Controllers for diode laser systems are often an afterthought but are critical to effective operation and protection of an often expensive investment.2 In 2014, Toptica also launched a digital laser controller called DLC pro that can, among other tricks, automatically correct for drifts in laser frequency caused by changing environmental conditions. The DLC also enables 20-bit resolution for precise control. Lastly, Toptica announced new wavelengths in its OEM diode laser series iBeam Smart at Photonics West 2015: 505 and 633 nm with record power (80 and 100 mW, respectively). At 633 nm, Toptica also offers the wavelength-stabilized iBeam smart WS, designed to replace HeNe lasers with a compact (100 × 40 × 40-mm) OEM diode laser system with 20 mW of output power.
Figure 4. The CTL frequency-converted continually tunable diode laser from Toptica (left) scans over a 100-nm range, mode-hop free. Driver electronics like the DLC pro digital laser controller (right) are a critical part of a diode system that should not be overlooked. Photo courtesy of Toptica.
In medical and lidar applications, diode lasers must be at “eye-safe” IR wavelengths. Military customers prefer 1550 nm due to the invisible stealth nature of the wavelength. The 1470-nm wavelength laser diode is ideal for medical and dermatological applications, such as surgical treatment of varicose veins.
“Laser wavelengths between 1410 and 1550 are considered retinal-safe since the laser radiation is absorbed by the cornea and should not reach the retina,” said Neal Stoker, vice president of sales and marketing at SemiNex of Peabody, Mass. “Of course, any laser used improperly will damage the eye.”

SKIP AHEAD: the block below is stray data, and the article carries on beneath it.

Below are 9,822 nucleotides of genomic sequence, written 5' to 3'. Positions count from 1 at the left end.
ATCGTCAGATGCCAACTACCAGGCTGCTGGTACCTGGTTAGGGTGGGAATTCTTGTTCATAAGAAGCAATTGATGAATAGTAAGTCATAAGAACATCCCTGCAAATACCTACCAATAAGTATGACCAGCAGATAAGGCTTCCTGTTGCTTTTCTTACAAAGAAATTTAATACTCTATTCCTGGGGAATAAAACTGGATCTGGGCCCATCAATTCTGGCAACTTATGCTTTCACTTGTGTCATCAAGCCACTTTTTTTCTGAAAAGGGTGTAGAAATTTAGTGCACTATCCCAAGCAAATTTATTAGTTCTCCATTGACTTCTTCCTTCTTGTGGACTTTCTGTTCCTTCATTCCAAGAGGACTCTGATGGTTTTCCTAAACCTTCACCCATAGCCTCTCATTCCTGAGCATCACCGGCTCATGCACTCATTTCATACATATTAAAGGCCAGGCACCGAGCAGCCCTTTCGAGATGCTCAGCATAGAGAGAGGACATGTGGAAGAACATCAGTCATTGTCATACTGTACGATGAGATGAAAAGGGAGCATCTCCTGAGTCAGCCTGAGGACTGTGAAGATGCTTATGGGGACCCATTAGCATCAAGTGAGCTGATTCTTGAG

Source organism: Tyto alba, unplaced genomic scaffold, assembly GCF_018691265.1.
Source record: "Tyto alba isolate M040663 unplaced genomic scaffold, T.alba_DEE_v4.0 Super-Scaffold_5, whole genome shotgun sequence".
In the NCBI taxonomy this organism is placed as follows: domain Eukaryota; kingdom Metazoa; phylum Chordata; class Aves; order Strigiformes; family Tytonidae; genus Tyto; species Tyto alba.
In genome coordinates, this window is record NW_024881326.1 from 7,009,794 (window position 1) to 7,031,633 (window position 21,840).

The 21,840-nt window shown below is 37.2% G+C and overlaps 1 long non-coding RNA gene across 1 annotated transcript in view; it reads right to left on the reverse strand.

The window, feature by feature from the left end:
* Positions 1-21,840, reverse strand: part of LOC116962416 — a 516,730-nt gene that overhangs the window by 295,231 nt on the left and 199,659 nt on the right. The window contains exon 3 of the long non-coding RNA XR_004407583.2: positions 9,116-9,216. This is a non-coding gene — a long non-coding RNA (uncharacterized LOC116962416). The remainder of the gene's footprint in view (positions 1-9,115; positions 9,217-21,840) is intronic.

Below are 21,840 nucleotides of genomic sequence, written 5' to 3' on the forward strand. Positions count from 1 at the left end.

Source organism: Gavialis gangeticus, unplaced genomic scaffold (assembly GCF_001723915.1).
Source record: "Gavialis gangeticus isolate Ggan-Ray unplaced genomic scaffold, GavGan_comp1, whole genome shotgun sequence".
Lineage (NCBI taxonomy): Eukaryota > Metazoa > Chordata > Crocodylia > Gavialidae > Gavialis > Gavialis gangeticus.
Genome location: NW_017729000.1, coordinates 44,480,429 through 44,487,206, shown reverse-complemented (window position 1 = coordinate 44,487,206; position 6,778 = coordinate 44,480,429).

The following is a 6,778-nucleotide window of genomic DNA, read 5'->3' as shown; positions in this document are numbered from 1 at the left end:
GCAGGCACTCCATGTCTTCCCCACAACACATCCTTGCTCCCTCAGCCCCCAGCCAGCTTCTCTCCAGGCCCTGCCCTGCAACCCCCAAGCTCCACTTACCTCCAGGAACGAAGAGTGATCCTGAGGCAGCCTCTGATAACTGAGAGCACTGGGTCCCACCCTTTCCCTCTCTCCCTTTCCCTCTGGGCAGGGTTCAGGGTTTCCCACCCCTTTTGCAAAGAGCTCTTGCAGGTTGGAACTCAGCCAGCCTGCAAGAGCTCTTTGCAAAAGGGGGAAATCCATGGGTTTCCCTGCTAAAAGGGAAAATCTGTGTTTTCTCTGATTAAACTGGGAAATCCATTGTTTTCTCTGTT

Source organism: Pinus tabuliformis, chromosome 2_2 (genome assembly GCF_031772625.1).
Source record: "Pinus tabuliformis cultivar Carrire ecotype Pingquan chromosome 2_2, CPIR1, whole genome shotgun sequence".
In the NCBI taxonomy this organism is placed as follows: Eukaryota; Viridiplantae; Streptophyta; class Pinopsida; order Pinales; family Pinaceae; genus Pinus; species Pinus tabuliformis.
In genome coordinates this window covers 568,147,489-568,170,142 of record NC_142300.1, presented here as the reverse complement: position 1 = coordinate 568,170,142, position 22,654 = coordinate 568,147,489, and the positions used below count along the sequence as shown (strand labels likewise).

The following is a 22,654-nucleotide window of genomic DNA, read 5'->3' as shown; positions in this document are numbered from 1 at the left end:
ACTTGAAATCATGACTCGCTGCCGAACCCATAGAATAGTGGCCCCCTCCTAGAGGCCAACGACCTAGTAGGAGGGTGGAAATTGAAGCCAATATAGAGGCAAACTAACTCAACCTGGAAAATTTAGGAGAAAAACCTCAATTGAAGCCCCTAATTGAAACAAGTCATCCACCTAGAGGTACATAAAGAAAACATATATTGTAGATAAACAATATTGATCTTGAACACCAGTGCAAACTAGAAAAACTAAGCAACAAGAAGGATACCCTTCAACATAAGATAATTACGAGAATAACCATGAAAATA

Multichip diode lasers based on indium phosphide (InP) can provide high-power emission at numerous custom wavelengthsbetween 1300 and 1700 nm in the short-wavelength IR (SWIR) region of the spectrum. The new two-chip module (2CM) from SemiNex provides high power output of up to 8 W at 1310, 1470, 1550 and 1625 nm, among others, in a tiny package measuring 52 × 35 mm (Figure 5). The 2CM reaches those unprecedented powers by combining the beams from the two chips into a single fiber rather than into bundled fiber.
Figure 5. The two-chip module (2CM) diode laser from SemiNex offers unprecedented 8 W of power in a tiny package at SWIR wavelengths. Photo courtesy of SemiNex.
“Customers are requesting higher power, and they want it confined to a single fiber for high brightness,” Stoker said. “Instead of fusion-splicing multiple fiber lasers into a single laser, we combine two diode lasers into a single fiber. This yields a high-power, high-brightness fiber-coupled laser that is easy to mount within OEM applications. It also makes cooling and power easier for large-scale manufacturing.”
And with large-scale manufacturing come high-volume, lower-cost diodelasers. According to Jörg Neukum, director of sales and marketing at Dilas Diodenlaser GmbH of Mainz, Germany, high-volume production is driving standardization and cost reduction.
“We are responding to the demand for reliability, ease of integration, high brightness and reasonable cost with intensive customer relations, quality engineering, superior process control and volume production via automated process technologies.”
Figure 6. The new visible blue diode laser system at 450 nm from Dilas delivers output power of up to 25 W from a 200-µm fiber. Photo courtesy of Dilas Diodenlaser.
In February this year, Dilas launched a new turnkey fiber-coupled diode laser system at the visible blue wavelength of 450 nm, ideal for illuminating phosphorous materials used in the generation of white light and for processing gold and copper (Figure 6). The new-wavelength laser within the Compact platform is available with up to 25 W of output power from a 200- or 400-μm (NA 0.22) fiber, scalable up to 100 W.
1. H. Nasim and Y. Jamil (March 2014). Diode lasers: From laboratory to industry. Opt Laser Technol, Vol. 56, pp. 211–222.
2. V. Coffey (February 2009). Laser-diode power-supply basics: Performance depends on specification. Laser Focus World, p. 60.